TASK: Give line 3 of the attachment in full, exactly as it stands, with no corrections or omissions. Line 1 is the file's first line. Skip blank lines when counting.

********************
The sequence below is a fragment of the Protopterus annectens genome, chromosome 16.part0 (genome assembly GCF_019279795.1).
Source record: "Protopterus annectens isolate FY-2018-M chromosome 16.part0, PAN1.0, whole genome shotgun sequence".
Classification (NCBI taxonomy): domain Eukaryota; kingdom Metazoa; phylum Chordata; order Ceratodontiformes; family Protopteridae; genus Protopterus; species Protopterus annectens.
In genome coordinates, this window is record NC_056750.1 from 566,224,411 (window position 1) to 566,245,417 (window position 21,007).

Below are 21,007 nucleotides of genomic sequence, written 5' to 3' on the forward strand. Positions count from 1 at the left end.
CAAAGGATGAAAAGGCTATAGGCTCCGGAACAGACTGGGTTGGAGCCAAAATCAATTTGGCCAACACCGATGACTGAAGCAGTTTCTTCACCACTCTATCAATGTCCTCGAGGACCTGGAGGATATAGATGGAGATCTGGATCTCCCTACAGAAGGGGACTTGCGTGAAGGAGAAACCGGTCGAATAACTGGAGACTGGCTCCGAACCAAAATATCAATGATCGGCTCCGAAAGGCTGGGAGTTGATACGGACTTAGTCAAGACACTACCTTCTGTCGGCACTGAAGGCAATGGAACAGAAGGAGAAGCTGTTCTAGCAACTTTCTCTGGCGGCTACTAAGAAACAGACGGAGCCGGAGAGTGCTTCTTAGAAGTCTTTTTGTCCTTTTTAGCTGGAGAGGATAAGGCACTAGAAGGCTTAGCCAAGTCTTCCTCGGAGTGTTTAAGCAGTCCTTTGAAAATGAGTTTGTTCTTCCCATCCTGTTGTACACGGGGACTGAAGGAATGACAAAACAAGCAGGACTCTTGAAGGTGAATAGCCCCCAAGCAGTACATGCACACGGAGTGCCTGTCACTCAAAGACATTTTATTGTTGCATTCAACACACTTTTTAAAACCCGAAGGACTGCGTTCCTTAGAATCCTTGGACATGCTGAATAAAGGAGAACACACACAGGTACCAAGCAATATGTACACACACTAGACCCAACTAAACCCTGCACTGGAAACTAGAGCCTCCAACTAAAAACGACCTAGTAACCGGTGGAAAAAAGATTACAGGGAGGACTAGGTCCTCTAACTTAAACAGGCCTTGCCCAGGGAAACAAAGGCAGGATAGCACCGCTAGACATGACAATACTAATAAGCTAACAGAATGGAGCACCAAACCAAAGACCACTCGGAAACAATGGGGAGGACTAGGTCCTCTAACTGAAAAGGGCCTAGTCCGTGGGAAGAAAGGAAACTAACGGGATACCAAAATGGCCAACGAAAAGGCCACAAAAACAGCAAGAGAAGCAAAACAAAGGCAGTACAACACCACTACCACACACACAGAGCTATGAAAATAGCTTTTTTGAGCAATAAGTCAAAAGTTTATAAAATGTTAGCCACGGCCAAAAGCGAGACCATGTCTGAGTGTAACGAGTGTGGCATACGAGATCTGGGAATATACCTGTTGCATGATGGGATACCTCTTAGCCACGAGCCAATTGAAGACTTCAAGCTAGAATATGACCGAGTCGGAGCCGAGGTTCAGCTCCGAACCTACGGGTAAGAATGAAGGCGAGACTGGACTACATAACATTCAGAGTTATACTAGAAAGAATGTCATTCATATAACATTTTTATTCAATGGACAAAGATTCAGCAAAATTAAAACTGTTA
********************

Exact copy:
Classification (NCBI taxonomy): domain Eukaryota; kingdom Metazoa; phylum Chordata; order Ceratodontiformes; family Protopteridae; genus Protopterus; species Protopterus annectens.